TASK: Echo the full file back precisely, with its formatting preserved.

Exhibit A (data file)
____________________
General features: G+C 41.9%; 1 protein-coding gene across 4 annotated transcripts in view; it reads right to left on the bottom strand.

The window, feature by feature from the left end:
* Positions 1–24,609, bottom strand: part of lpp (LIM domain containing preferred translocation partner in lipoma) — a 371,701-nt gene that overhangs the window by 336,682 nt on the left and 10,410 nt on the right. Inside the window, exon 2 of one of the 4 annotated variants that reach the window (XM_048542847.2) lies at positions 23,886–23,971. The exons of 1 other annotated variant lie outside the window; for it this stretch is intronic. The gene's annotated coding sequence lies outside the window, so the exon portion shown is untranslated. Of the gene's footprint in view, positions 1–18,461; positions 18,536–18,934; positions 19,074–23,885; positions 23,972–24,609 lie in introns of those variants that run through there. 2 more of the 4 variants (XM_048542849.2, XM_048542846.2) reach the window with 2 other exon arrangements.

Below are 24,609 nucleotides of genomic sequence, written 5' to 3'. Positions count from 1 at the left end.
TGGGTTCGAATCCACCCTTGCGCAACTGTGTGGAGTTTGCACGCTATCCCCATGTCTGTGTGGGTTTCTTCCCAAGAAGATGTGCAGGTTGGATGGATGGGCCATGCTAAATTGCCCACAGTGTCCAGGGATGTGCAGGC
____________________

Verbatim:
General features: G+C 41.9%; 1 protein-coding gene across 4 annotated transcripts in view; it reads right to left on the bottom strand.

The window, feature by feature from the left end:
* Positions 1–24,609, bottom strand: part of lpp (LIM domain containing preferred translocation partner in lipoma) — a 371,701-nt gene that overhangs the window by 336,682 nt on the left and 10,410 nt on the right. Inside the window, exon 2 of one of the 4 annotated variants that reach the window (XM_048542847.2) lies at positions 23,886–23,971. The exons of 1 other annotated variant lie outside the window; for it this stretch is intronic. The gene's annotated coding sequence lies outside the window, so the exon portion shown is untranslated. Of the gene's footprint in view, positions 1–18,461; positions 18,536–18,934; positions 19,074–23,885; positions 23,972–24,609 lie in introns of those variants that run through there. 2 more of the 4 variants (XM_048542849.2, XM_048542846.2) reach the window with 2 other exon arrangements.

Below are 24,609 nucleotides of genomic sequence, written 5' to 3'. Positions count from 1 at the left end.
TGGGTTCGAATCCACCCTTGCGCAACTGTGTGGAGTTTGCACGCTATCCCCATGTCTGTGTGGGTTTCTTCCCAAGAAGATGTGCAGGTTGGATGGATGGGCCATGCTAAATTGCCCACAGTGTCCAGGGATGTGCAGGC